The electric elements are fixed to a mat which sits on top of the screed and just below the tile. As it is closer to the surface of the floor it will provide a quicker delivery of heat, enabling it to be more controllable. Left on permanently, it will trickle feed heat and call on energy when it is needed. From the off position, it will reach temperature within 1 hour with maximum temperature up to 50 degrees for undertiles. As the elements are so close to the surface, this type of heating is not recommended for timber or laminate floors where maximum temperature should be regulated to 27 degrees.


This is an effective way of heating your room if you have a boiler with the capacity to extend your plumbed in system into the conservatory. The system comprises of continuous water pipes fixed to insulation resting on the concrete sub-base. The pipework is then screeded over. The whole system is then connected into your domestic central heating system by means of a manifold which will need to be hidden somewhere in or near the room. This method of heating is very dependent on the capacity and proximity of your boiler without running into significant additional costs.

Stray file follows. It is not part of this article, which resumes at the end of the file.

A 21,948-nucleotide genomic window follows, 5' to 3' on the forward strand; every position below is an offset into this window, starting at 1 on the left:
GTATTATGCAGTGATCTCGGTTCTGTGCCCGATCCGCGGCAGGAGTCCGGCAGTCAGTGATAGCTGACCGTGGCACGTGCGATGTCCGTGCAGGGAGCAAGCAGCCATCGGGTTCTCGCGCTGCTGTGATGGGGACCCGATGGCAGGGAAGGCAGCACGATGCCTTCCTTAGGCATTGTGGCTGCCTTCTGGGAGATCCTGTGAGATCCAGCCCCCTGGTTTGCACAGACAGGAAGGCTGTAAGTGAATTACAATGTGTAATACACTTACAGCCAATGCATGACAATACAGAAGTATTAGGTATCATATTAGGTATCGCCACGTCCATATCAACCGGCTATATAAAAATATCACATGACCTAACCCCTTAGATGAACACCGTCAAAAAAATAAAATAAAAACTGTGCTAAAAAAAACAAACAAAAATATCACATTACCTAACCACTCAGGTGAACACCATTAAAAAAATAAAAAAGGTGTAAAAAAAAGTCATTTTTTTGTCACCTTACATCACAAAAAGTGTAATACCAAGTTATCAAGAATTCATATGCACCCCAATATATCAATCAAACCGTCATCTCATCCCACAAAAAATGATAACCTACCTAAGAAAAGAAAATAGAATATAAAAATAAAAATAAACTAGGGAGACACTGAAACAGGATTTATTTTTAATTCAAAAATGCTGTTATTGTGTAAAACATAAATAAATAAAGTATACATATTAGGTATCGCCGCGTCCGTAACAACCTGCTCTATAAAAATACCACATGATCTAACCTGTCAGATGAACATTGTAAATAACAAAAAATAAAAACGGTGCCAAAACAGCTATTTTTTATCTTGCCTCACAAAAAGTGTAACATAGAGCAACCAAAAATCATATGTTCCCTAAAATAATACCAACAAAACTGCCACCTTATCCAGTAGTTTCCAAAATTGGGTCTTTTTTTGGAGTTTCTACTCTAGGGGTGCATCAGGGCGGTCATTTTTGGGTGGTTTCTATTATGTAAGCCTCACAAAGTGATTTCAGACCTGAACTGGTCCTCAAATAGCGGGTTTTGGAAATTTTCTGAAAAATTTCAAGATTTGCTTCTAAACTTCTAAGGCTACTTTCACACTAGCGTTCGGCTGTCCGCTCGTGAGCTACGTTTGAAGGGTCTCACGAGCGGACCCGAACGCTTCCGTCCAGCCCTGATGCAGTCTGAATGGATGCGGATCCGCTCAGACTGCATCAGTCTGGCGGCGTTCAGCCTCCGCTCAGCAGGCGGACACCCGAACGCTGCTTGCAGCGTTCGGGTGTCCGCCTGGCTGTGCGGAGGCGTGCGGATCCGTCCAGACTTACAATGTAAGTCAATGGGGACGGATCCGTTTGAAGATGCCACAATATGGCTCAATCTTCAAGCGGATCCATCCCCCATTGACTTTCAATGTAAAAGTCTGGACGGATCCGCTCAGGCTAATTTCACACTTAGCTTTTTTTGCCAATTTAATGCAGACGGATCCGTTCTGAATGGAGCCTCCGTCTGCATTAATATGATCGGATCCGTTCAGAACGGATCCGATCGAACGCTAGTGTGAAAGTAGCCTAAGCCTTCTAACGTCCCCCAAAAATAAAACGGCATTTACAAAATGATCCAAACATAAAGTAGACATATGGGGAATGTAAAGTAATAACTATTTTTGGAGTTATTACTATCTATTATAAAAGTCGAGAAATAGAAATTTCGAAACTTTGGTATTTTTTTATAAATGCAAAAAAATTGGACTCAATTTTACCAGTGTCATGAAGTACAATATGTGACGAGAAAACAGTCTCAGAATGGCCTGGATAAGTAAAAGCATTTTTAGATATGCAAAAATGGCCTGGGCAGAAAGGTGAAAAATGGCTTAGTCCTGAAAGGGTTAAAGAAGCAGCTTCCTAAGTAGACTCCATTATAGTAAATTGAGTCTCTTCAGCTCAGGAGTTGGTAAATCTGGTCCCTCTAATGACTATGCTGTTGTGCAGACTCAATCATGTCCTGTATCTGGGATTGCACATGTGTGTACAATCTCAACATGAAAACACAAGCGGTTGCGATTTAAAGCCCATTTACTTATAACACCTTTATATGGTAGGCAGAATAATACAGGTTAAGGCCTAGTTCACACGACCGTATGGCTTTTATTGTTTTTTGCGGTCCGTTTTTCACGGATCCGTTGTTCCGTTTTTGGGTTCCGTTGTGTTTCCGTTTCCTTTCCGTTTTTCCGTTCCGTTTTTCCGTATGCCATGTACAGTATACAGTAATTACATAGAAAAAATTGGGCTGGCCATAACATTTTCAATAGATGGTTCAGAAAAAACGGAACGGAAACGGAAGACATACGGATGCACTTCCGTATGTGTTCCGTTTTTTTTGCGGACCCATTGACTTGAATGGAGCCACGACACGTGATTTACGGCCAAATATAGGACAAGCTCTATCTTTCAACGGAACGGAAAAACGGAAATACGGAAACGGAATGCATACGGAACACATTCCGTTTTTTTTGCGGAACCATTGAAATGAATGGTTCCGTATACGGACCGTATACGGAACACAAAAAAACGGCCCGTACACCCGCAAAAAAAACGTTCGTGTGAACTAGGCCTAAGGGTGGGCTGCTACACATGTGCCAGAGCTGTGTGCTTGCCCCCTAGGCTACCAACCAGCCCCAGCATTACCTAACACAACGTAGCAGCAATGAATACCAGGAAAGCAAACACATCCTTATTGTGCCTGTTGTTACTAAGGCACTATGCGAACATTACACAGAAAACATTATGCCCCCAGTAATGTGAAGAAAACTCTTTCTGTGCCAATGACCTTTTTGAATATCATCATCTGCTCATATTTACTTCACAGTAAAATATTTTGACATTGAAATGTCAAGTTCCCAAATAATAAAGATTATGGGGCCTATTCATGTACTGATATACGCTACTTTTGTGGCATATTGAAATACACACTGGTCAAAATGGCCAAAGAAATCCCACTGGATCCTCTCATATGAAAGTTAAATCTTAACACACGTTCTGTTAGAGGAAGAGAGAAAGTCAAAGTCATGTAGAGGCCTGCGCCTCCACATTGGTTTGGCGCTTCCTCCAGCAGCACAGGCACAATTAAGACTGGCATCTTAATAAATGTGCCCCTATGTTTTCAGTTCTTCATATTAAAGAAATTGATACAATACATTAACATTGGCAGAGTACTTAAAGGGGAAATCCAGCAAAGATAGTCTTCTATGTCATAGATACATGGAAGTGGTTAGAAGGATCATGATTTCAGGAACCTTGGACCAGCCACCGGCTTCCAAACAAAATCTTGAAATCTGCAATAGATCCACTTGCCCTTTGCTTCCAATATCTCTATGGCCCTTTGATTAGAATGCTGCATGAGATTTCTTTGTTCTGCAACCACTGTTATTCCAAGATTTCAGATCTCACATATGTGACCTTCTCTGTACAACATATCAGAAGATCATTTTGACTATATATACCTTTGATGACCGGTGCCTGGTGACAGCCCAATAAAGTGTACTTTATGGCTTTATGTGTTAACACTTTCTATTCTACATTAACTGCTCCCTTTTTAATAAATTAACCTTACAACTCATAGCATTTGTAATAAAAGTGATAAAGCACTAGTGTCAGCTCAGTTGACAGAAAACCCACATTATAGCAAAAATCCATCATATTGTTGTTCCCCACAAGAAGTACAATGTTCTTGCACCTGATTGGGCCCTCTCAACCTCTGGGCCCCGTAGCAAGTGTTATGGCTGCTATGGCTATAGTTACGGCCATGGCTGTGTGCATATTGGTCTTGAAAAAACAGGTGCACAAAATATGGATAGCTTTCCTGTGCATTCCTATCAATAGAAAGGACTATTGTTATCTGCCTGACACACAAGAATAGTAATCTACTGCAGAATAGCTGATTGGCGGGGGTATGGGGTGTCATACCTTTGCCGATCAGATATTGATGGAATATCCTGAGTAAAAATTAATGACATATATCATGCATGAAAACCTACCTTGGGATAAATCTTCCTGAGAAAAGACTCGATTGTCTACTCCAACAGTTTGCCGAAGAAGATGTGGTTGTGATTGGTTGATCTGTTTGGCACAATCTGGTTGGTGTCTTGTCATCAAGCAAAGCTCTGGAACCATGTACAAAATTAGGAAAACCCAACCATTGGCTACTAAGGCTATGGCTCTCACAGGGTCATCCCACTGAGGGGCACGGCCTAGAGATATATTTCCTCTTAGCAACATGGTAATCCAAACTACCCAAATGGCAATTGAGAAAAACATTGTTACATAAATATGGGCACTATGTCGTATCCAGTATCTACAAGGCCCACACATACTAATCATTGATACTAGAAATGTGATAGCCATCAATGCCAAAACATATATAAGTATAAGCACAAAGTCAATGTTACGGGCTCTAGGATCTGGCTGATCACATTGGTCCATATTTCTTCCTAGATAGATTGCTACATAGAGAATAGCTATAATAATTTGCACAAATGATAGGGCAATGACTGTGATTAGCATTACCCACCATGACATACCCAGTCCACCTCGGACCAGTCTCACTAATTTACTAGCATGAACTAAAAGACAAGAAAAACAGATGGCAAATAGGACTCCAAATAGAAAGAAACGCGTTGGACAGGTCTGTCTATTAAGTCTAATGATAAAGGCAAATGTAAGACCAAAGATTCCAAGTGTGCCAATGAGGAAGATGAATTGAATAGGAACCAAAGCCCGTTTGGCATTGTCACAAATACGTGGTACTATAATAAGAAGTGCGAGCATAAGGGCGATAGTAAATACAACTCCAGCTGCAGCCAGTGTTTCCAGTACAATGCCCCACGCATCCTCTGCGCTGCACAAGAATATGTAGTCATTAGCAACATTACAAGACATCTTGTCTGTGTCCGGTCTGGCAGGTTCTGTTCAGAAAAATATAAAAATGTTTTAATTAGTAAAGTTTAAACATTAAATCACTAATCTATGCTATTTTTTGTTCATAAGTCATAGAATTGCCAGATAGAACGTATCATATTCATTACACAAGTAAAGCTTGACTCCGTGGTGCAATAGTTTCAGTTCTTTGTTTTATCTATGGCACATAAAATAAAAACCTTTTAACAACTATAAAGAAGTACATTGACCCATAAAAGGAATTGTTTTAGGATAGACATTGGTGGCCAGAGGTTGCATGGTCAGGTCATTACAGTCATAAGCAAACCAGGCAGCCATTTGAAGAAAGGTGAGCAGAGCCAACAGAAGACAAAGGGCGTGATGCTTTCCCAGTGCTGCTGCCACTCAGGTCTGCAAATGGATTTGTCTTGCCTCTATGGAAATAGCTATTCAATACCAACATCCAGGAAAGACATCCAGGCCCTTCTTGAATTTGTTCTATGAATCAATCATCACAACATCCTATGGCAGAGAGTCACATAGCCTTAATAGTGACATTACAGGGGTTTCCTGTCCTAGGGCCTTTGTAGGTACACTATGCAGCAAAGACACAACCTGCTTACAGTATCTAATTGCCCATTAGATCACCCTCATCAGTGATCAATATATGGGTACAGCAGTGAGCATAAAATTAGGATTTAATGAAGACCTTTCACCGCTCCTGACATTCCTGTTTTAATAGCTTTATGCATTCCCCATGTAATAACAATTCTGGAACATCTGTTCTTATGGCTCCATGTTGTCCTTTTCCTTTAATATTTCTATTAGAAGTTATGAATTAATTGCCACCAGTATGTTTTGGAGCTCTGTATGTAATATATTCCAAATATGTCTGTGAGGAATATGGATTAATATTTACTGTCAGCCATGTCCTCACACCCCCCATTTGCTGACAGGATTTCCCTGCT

Trench Heating

Trench heating example in an orangery Trench heating design choice 1 Trench heating design choice 2

A very traditional method of providing heat within your conservatory where the heating is placed in a trench within the conservatory baseworks, and then covered with decorative cast iron floor grilles. Although costly to build the trench and install, they are very attractive in a garden room setting.


Twin finned heating elements provide the heat, connected into your domestic central heating system. This method of heating is very dependent on the capacity and proximity of your boiler, and unless the conservatory is fed by a separate circuit to the rest of your house, the conservatory will only heat at the same time as your home heating. Extending your existing wet system into the conservatory may require both Building Control as well as SAP calculations.


This is a totally independent system where floor mounted 230 V stainless steel heaters with built in thermostats can provide instant heat. These units can be operated manually or thermostatically and are also available with a programmable timer. It is always best to overcalculate the heating element requirements as some residual heat will be lost in the trench and grilles.